The Lost Art of Dictation: Getting Legal Work Done Old School

A few weeks ago, I met with a respected colleague about a case we are doing together. The lawyer is one of the best criminal defense lawyers in Georgia. As I entered his office, I noticed something conspicuously absent from his desktop — computer monitors. Where a monitor might go, there was a dictaphone with, get this, micro-casette tapes. I know from working with the lawyer before that he is a prolific writer. He engages opposing counsel, witnesses, and his client frequently with written correspondence. He files creative motions on his cases, and he is always prepared.

The experience got me thinking about dictation. I’ve never mastered it as many lawyers my age and younger have not. I’ve dabbled in it and always found that I was very productive whenever I have. I pulled out my digital recorder and dictated a few letters. Suddenly, my productivity spiked.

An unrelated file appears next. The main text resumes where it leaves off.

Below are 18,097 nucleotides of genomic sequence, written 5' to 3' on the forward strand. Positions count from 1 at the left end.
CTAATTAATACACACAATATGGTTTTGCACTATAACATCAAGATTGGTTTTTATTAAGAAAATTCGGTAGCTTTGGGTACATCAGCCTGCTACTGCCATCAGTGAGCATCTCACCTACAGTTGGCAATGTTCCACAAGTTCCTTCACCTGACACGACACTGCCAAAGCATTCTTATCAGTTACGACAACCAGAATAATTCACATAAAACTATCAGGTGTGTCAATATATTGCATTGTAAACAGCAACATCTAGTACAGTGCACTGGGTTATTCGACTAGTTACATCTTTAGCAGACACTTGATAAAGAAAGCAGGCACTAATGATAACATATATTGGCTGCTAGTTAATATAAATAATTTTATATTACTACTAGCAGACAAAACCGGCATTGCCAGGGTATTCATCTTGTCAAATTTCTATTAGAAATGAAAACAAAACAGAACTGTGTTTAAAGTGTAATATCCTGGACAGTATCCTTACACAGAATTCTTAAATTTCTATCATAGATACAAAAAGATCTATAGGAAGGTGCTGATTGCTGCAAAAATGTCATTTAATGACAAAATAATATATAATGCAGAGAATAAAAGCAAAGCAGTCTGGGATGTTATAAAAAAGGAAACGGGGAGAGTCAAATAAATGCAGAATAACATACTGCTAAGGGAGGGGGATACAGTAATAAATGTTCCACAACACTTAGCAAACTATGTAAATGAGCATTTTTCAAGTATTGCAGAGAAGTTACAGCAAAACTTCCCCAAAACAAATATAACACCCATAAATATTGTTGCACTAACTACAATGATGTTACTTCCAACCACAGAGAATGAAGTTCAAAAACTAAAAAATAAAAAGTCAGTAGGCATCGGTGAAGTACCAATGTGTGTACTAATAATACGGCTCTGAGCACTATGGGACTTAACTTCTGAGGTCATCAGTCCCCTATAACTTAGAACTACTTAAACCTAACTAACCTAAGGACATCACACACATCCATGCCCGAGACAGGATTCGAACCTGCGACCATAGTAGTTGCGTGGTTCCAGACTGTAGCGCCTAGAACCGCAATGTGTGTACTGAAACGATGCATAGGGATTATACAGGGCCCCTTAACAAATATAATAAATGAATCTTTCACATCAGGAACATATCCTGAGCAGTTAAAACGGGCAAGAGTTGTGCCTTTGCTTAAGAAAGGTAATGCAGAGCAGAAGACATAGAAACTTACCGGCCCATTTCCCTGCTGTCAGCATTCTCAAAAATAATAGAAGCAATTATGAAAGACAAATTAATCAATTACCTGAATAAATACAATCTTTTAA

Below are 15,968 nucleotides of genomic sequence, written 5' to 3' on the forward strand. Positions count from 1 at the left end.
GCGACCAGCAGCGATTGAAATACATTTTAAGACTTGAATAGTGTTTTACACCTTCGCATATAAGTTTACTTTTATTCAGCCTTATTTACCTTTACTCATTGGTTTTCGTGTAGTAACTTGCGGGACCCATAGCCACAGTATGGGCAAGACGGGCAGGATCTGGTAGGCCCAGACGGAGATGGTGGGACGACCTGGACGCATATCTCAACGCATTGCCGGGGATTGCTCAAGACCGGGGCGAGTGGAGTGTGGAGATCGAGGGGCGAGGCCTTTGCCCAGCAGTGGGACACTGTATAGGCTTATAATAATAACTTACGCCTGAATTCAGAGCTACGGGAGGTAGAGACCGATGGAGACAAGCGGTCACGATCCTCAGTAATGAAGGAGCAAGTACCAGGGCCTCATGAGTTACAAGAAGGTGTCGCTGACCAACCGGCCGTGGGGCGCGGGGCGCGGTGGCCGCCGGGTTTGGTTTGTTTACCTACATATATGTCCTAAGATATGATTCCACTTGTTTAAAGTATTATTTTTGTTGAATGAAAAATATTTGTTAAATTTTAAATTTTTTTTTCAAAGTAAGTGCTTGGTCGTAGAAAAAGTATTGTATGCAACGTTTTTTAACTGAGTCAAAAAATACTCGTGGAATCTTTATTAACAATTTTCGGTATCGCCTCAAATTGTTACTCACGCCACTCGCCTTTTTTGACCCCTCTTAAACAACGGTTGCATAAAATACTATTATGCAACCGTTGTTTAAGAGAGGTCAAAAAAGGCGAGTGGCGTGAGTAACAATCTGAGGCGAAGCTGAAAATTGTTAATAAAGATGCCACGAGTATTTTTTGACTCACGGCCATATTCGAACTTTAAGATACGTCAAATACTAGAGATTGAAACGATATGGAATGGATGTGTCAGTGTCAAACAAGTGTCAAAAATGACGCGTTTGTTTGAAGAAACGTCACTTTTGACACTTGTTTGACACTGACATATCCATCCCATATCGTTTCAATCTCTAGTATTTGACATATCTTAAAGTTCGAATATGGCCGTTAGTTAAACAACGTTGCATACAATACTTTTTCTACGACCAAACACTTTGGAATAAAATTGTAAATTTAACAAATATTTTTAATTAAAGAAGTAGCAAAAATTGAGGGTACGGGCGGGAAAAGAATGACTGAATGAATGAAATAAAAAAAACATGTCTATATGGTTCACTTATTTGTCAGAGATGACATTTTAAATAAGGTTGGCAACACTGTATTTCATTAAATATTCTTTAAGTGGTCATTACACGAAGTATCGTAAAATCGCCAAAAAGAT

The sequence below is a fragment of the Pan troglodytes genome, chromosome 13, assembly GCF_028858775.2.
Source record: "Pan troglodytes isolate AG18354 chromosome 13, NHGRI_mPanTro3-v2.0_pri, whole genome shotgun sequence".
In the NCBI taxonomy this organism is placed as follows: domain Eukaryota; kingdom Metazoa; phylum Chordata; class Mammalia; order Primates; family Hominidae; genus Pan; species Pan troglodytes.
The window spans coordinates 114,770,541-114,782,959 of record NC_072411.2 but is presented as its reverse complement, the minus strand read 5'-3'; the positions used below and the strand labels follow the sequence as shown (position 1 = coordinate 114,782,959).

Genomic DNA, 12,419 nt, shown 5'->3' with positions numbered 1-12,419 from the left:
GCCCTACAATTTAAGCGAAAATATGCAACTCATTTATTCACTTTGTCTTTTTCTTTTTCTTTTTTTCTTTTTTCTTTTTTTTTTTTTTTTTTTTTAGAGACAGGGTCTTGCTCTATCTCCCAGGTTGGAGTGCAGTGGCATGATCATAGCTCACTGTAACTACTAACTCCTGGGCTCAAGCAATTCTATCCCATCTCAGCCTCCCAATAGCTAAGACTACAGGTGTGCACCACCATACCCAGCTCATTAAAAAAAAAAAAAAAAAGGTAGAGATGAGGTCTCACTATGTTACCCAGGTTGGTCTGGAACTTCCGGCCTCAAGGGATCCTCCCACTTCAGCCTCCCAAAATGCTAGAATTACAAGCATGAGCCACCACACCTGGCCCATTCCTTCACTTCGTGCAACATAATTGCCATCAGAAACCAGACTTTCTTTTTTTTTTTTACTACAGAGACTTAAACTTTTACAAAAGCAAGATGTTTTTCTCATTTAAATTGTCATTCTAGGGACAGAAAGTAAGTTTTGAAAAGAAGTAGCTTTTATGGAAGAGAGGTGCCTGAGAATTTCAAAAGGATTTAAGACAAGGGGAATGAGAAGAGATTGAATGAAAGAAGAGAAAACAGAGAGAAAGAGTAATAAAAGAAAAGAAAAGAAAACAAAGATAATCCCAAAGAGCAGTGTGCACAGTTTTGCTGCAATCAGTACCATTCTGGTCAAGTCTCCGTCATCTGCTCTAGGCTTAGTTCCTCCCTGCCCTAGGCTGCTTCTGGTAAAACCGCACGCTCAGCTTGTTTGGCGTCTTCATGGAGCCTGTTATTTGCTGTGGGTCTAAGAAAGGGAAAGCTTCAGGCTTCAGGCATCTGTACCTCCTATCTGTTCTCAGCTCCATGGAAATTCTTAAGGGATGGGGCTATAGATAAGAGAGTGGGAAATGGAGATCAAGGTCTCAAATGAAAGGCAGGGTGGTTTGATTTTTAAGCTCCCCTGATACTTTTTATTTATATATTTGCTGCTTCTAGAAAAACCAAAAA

Even if you don’t have the support staff in place to transcribe dictations, it has probably never been easier to dictated documents. I use an Olympus Digital Voice Recorder WS-400S that I bought from an office supply store about a year ago. At under $100, it takes clear recordings, and it has a built in retractible USB connector. From there, I upload files to Speakwrite, where the dictations are outsourced, transcribed, and returned to me as a Word file. The service is fairly inexpensive.

If you don’t want to use a service like Speakwrite, there are other options. I use MacSpeech Dictate for voice recognition on my Mac. For Windows users, there is Dragon Naturally Speaking. There is also a free Dragon app for the iPad.

A few weeks ago, the Mac Power Users Podcast devoted an entire episode to dictation with the Mac.

Right now, I am doing motions and letters via dictation. Eventually, it would be nice to do briefs and trial trasncript summaries that way also.

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